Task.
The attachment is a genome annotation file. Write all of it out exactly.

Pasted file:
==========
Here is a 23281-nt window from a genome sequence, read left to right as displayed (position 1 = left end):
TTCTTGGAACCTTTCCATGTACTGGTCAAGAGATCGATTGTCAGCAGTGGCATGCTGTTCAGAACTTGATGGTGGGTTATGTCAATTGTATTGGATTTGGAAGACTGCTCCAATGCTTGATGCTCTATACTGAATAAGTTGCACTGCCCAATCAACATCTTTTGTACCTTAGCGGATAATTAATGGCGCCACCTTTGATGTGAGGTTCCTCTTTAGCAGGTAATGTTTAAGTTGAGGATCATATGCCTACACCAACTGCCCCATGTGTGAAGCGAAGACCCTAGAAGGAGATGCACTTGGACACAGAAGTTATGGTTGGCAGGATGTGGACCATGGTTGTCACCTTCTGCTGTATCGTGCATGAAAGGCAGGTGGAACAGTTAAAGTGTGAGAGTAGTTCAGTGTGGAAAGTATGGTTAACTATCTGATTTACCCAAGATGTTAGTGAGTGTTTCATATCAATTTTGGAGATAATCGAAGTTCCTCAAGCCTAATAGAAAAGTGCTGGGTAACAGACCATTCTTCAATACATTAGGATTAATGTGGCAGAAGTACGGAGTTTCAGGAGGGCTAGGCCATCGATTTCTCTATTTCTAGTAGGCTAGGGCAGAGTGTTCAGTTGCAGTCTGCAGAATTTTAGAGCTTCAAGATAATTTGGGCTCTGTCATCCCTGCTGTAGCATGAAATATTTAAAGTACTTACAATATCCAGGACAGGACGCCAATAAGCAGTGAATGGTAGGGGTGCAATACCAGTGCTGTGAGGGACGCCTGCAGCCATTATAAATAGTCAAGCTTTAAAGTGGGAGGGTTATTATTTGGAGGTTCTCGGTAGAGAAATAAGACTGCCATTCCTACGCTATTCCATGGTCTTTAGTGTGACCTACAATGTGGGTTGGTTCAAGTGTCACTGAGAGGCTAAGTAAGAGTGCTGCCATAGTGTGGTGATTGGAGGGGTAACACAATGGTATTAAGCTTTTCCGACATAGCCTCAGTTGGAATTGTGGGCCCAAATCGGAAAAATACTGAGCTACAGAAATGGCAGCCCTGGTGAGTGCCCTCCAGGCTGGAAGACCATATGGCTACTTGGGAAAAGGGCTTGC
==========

Here is a 23281-nt window from a genome sequence, read left to right as displayed (position 1 = left end):
TTCTTGGAACCTTTCCATGTACTGGTCAAGAGATCGATTGTCAGCAGTGGCATGCTGTTCAGAACTTGATGGTGGGTTATGTCAATTGTATTGGATTTGGAAGACTGCTCCAATGCTTGATGCTCTATACTGAATAAGTTGCACTGCCCAATCAACATCTTTTGTACCTTAGCGGATAATTAATGGCGCCACCTTTGATGTGAGGTTCCTCTTTAGCAGGTAATGTTTAAGTTGAGGATCATATGCCTACACCAACTGCCCCATGTGTGAAGCGAAGACCCTAGAAGGAGATGCACTTGGACACAGAAGTTATGGTTGGCAGGATGTGGACCATGGTTGTCACCTTCTGCTGTATCGTGCATGAAAGGCAGGTGGAACAGTTAAAGTGTGAGAGTAGTTCAGTGTGGAAAGTATGGTTAACTATCTGATTTACCCAAGATGTTAGTGAGTGTTTCATATCAATTTTGGAGATAATCGAAGTTCCTCAAGCCTAATAGAAAAGTGCTGGGTAACAGACCATTCTTCAATACATTAGGATTAATGTGGCAGAAGTACGGAGTTTCAGGAGGGCTAGGCCATCGATTTCTCTATTTCTAGTAGGCTAGGGCAGAGTGTTCAGTTGCAGTCTGCAGAATTTTAGAGCTTCAAGATAATTTGGGCTCTGTCATCCCTGCTGTAGCATGAAATATTTAAAGTACTTACAATATCCAGGACAGGACGCCAATAAGCAGTGAATGGTAGGGGTGCAATACCAGTGCTGTGAGGGACGCCTGCAGCCATTATAAATAGTCAAGCTTTAAAGTGGGAGGGTTATTATTTGGAGGTTCTCGGTAGAGAAATAAGACTGCCATTCCTACGCTATTCCATGGTCTTTAGTGTGACCTACAATGTGGGTTGGTTCAAGTGTCACTGAGAGGCTAAGTAAGAGTGCTGCCATAGTGTGGTGATTGGAGGGGTAACACAATGGTATTAAGCTTTTCCGACATAGCCTCAGTTGGAATTGTGGGCCCAAATCGGAAAAATACTGAGCTACAGAAATGGCAGCCCTGGTGAGTGCCCTCCAGGCTGGAAGACCATATGGCTACTTGGGAAAAGGGCTTGC